The UK is not alone in its low yield rut, however. France, Sweden, Croatia and Austria are all providing average returns of less than four per cent thanks to high property prices and, in the case of Sweden, the market is so tightly controlled that major profits are almost impossible. Things remain relatively steady in the cities, although there are always local factors to consider. 

In Paris, for example, the market is decidedly pro-tenant and transaction costs are high, whereas in Prague the market might be pro-landlord, but rental income tax is high and foreigners are not legally allowed to buy property directly. It all comes down to doing your due diligence and considering alternative options if your desired location doesn’t appear to be a solid investment.

Where to invest in buy to let property in Europe

It’s also wise to invest in locations with year-round tourism trade. German cities like Berlin and Munich are wise investments, as tourism is consistent throughout the year and rental prices are expected to increase by between six per cent and seven per cent in 2020. Lisbon has also seen a demand for property purchases thanks to the golden visa system, which has incentivised foreign investors by giving them a fast-track to citizenship and a very favourable tax rate. Zagreb is also poised on the precipice of some monumental tourism growth, with the asking prices for property in the city increasing by 20 per cent in 2018.

Ultimately, the choice comes down to stability or high-risk – whether to invest in more expensive property in an established country for a low return or ‘take a gamble’ on countries where prices have fallen but are recovering. It’s a risk-reward situation, but the risks of stepping outside the immediate European ‘comfort zone’ are not necessarily as great as investors may think . The rewards, meanwhile, are potentially incredible, particularly for investors who are prepared to  look east.

For those investors with less investment capital to spare or those simply looking for a bargain, Moldova represents the best value for money in Europe, with average gross rental yields of 10 per cent according to the Global Property Guide. Compare that to the average yield of 2.76 per cent in the UK and it’s easy to see why so many investors are looking to Eastern Europe. Indeed, yields are also consistently high in Poland, Romania, and Croatia too.

So, it would appear that Ireland and Eastern Europe offer the best financial prospects for investors in 2020, but if there’s one thing to understand about the buy to let market, it’s that it rarely stands still for very long. With Brexit on the horizon and the outcome still unclear, there can be no definitive predictions. Whatever the outcome might be, there are things all investors should know before parting with their capital.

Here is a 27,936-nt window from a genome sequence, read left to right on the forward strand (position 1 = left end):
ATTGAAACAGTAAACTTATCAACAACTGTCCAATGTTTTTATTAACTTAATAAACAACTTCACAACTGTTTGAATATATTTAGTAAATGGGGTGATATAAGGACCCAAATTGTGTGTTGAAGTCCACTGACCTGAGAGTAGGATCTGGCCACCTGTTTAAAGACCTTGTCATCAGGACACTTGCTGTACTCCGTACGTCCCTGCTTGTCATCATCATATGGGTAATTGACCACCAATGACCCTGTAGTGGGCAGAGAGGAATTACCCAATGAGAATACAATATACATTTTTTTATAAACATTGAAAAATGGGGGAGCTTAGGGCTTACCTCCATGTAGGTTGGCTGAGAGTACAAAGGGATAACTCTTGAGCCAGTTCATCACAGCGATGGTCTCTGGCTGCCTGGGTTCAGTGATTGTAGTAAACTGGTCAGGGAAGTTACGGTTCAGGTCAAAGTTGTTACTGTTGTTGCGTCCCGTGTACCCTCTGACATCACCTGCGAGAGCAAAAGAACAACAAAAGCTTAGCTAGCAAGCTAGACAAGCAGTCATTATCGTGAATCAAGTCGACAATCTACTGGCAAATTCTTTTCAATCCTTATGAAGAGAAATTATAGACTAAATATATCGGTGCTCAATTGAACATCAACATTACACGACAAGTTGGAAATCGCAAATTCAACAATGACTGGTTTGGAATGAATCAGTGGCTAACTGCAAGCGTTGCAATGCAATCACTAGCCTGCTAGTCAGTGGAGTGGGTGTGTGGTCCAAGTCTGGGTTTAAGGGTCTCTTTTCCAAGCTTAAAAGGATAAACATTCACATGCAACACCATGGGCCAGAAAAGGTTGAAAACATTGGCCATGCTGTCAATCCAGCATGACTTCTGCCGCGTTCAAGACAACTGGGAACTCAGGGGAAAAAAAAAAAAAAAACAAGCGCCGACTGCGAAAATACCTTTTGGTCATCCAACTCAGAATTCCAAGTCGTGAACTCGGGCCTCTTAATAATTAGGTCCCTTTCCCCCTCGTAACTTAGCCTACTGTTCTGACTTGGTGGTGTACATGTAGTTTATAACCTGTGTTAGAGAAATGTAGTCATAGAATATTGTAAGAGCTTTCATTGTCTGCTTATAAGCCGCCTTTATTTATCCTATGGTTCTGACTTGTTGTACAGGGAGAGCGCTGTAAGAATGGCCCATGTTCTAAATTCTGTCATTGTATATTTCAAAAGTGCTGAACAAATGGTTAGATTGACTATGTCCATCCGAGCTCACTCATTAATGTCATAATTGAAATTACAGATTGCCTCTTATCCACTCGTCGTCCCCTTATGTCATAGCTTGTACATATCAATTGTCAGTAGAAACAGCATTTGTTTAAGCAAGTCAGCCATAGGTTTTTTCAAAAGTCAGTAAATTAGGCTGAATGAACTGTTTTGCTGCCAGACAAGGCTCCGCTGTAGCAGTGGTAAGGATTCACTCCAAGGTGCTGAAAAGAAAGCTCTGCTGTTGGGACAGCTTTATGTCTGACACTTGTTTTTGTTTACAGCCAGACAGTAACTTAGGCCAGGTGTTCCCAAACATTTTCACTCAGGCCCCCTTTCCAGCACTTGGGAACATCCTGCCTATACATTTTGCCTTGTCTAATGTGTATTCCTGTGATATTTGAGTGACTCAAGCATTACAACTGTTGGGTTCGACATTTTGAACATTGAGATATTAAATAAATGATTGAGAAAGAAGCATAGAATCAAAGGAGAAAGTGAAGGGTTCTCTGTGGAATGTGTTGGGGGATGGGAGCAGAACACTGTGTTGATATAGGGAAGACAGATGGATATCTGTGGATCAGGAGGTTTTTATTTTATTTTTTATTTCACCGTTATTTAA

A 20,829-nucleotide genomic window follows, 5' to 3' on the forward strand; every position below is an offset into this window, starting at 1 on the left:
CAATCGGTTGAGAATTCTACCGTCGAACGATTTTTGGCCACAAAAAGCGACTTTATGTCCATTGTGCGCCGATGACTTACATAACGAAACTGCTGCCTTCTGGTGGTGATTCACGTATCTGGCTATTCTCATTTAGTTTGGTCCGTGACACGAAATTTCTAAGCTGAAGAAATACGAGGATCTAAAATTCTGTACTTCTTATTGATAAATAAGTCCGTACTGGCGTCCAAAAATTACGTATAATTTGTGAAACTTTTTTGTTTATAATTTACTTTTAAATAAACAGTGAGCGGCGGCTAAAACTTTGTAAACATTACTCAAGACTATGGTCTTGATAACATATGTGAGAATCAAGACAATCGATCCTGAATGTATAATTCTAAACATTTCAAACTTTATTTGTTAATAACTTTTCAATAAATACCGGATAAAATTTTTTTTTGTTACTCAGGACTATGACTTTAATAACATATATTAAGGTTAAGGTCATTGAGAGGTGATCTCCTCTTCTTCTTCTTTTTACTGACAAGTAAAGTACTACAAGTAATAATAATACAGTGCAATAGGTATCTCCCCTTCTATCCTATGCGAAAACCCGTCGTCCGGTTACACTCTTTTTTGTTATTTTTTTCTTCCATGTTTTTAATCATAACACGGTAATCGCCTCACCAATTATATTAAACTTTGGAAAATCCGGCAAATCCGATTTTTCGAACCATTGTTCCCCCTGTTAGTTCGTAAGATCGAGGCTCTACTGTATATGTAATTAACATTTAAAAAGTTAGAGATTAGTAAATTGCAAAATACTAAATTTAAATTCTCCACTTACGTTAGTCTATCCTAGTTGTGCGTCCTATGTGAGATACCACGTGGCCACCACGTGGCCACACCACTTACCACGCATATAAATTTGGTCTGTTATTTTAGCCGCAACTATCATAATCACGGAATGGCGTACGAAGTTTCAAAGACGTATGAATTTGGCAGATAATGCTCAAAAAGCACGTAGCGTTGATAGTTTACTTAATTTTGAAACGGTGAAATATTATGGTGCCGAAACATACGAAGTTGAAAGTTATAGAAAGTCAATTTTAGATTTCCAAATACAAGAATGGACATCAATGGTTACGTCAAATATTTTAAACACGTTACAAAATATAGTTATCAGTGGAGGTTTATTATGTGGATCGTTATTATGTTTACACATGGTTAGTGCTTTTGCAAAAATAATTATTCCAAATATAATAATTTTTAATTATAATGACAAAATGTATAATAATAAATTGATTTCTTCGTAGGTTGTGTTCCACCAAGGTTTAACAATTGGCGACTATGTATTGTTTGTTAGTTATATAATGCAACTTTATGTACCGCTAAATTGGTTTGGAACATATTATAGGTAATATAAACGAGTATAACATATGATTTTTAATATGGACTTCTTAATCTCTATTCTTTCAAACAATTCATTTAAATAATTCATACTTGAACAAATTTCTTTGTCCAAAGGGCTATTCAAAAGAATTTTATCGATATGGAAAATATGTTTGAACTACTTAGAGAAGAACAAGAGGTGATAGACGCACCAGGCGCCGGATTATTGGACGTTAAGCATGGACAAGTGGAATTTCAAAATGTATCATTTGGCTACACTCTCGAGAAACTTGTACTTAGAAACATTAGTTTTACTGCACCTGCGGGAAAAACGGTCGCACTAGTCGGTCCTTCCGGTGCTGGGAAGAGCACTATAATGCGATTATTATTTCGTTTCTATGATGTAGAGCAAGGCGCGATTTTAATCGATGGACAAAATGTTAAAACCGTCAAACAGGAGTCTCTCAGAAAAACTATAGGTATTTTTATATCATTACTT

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What should you know before buying in Europe?

Where to invest in buy to let property in Europe

It should go without saying that different countries will have their own diverse fiscal implications as a result of their local economies. That means potential investors should take a step back and ask themselves the following questions before making a firm commitment. 

  • What local taxes will I have to pay?
  • Am I subject to capital gains?
  • What will happen to my property in the event of my death?
  • Do I need to pay inheritance tax?
  • How might the UK’s withdrawal from the EU affect my property?
  • What is currently happening with interest rates in the country?
  • Is inflation expected to rise soon?

Of course, while it is reasonable to assume that taxes and other costs are likely to rise across Europe in the coming years, the negative impact of these issues has largely been offset by the low cost of borrowing.

Interest rates are also holding steady thanks to the intervention of the European Central Bank, which recently extended the earliest date for an interest rate increase to next year.

Those rates are set to rise over the next decade, however, so investors should be thinking long-term when it comes to their potential European prospects.

In essence, smart European investment is all about remaining vigilant, informed and wise. Indeed, the key to finding success with any buy to let investment, whether local, European or even further afield, is in knowing the facts, understanding the market and acting with your head. Because the heart, more often than not, will always lead us astray.

This post was originally published in August 2018 but has been completely updated for accuracy and comprehensiveness in January 2020.